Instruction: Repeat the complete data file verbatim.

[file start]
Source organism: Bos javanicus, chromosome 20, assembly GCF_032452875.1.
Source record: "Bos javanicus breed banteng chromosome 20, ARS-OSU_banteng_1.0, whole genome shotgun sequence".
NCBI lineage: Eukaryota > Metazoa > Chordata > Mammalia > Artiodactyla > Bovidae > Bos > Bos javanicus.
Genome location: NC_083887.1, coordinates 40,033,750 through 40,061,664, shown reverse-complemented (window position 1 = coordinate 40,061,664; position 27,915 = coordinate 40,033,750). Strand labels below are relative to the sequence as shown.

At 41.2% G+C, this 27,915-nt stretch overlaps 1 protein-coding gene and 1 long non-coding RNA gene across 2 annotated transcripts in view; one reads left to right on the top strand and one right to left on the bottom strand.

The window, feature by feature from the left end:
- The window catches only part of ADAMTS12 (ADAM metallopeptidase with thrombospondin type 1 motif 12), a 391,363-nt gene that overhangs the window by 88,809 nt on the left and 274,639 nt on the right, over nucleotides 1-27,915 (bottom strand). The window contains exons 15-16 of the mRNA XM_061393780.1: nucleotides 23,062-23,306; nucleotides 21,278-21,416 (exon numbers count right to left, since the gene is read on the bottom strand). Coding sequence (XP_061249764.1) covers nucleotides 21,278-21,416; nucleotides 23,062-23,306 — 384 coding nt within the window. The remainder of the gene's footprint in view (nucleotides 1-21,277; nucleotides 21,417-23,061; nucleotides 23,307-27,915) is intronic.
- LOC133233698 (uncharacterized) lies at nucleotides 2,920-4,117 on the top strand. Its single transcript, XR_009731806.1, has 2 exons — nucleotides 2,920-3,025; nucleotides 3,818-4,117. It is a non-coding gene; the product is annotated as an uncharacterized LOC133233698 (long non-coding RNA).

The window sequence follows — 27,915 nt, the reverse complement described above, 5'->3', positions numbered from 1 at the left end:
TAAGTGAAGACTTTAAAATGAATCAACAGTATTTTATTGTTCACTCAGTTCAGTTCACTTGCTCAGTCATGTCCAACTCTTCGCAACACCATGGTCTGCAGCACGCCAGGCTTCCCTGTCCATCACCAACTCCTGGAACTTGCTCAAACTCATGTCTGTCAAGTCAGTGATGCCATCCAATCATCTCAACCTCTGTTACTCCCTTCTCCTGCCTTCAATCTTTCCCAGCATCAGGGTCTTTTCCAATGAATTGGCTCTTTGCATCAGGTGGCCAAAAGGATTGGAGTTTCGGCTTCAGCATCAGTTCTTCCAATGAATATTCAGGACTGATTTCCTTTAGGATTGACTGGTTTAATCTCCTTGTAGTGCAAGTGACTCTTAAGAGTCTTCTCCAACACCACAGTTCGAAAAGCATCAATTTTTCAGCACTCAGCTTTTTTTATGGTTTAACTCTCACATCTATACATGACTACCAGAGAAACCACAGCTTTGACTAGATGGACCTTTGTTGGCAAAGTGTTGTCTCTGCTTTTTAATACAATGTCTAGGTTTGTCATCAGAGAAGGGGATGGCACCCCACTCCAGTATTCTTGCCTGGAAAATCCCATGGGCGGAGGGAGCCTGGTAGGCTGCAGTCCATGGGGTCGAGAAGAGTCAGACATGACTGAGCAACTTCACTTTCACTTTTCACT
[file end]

Source organism: Bos javanicus, chromosome 20, assembly GCF_032452875.1.
Source record: "Bos javanicus breed banteng chromosome 20, ARS-OSU_banteng_1.0, whole genome shotgun sequence".
NCBI lineage: Eukaryota > Metazoa > Chordata > Mammalia > Artiodactyla > Bovidae > Bos > Bos javanicus.
Genome location: NC_083887.1, coordinates 40,033,750 through 40,061,664, shown reverse-complemented (window position 1 = coordinate 40,061,664; position 27,915 = coordinate 40,033,750). Strand labels below are relative to the sequence as shown.

At 41.2% G+C, this 27,915-nt stretch overlaps 1 protein-coding gene and 1 long non-coding RNA gene across 2 annotated transcripts in view; one reads left to right on the top strand and one right to left on the bottom strand.

The window, feature by feature from the left end:
- The window catches only part of ADAMTS12 (ADAM metallopeptidase with thrombospondin type 1 motif 12), a 391,363-nt gene that overhangs the window by 88,809 nt on the left and 274,639 nt on the right, over nucleotides 1-27,915 (bottom strand). The window contains exons 15-16 of the mRNA XM_061393780.1: nucleotides 23,062-23,306; nucleotides 21,278-21,416 (exon numbers count right to left, since the gene is read on the bottom strand). Coding sequence (XP_061249764.1) covers nucleotides 21,278-21,416; nucleotides 23,062-23,306 — 384 coding nt within the window. The remainder of the gene's footprint in view (nucleotides 1-21,277; nucleotides 21,417-23,061; nucleotides 23,307-27,915) is intronic.
- LOC133233698 (uncharacterized) lies at nucleotides 2,920-4,117 on the top strand. Its single transcript, XR_009731806.1, has 2 exons — nucleotides 2,920-3,025; nucleotides 3,818-4,117. It is a non-coding gene; the product is annotated as an uncharacterized LOC133233698 (long non-coding RNA).

The window sequence follows — 27,915 nt, the reverse complement described above, 5'->3', positions numbered from 1 at the left end:
TAAGTGAAGACTTTAAAATGAATCAACAGTATTTTATTGTTCACTCAGTTCAGTTCACTTGCTCAGTCATGTCCAACTCTTCGCAACACCATGGTCTGCAGCACGCCAGGCTTCCCTGTCCATCACCAACTCCTGGAACTTGCTCAAACTCATGTCTGTCAAGTCAGTGATGCCATCCAATCATCTCAACCTCTGTTACTCCCTTCTCCTGCCTTCAATCTTTCCCAGCATCAGGGTCTTTTCCAATGAATTGGCTCTTTGCATCAGGTGGCCAAAAGGATTGGAGTTTCGGCTTCAGCATCAGTTCTTCCAATGAATATTCAGGACTGATTTCCTTTAGGATTGACTGGTTTAATCTCCTTGTAGTGCAAGTGACTCTTAAGAGTCTTCTCCAACACCACAGTTCGAAAAGCATCAATTTTTCAGCACTCAGCTTTTTTTATGGTTTAACTCTCACATCTATACATGACTACCAGAGAAACCACAGCTTTGACTAGATGGACCTTTGTTGGCAAAGTGTTGTCTCTGCTTTTTAATACAATGTCTAGGTTTGTCATCAGAGAAGGGGATGGCACCCCACTCCAGTATTCTTGCCTGGAAAATCCCATGGGCGGAGGGAGCCTGGTAGGCTGCAGTCCATGGGGTCGAGAAGAGTCAGACATGACTGAGCAACTTCACTTTCACTTTTCACT